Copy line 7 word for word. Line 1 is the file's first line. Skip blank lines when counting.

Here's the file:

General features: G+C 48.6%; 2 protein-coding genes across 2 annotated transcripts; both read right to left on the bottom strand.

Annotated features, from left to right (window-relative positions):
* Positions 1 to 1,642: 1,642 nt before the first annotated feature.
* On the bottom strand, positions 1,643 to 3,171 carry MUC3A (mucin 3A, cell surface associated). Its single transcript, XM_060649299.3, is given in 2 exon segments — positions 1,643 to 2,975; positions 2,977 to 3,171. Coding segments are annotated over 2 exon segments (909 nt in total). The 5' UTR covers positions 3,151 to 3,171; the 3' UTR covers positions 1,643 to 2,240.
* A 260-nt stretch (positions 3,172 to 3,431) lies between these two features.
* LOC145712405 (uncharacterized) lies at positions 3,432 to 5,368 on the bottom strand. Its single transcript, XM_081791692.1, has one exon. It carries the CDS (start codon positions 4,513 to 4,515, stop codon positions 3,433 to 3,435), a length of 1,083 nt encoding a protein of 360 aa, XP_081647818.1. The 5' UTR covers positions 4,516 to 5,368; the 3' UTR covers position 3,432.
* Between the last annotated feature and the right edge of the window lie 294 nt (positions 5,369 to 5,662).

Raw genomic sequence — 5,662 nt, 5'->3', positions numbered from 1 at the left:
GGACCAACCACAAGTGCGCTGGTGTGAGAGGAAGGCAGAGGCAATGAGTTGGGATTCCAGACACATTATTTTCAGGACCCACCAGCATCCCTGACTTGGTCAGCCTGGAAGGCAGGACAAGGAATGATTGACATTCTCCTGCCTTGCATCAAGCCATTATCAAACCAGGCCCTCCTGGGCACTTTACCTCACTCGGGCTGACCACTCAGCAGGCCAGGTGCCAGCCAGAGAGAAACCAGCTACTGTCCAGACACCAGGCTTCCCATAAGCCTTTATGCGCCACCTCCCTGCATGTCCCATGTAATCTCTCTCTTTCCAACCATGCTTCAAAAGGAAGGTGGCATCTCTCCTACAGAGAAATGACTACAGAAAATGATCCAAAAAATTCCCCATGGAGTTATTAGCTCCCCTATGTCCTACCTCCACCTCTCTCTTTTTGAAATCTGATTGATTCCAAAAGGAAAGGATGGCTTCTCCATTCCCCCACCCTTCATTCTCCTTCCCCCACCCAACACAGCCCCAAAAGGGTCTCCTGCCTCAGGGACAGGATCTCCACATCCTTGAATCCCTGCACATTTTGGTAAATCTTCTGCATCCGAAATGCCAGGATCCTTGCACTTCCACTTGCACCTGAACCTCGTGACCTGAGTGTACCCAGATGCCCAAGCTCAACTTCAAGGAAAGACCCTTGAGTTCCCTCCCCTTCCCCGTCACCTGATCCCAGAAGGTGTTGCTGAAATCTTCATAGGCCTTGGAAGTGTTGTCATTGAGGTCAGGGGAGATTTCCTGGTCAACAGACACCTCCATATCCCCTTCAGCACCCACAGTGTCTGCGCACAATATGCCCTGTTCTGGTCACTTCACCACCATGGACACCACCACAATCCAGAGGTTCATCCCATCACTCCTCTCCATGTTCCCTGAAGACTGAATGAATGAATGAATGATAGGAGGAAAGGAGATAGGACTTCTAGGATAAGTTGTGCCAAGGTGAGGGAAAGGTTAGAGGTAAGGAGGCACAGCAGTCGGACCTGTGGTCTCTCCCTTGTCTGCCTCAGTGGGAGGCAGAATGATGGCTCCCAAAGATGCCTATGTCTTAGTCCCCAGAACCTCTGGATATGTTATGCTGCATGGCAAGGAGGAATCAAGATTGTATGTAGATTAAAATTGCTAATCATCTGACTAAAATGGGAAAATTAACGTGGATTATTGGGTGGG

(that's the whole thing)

* Between the last annotated feature and the right edge of the window lie 294 nt (positions 5,369 to 5,662).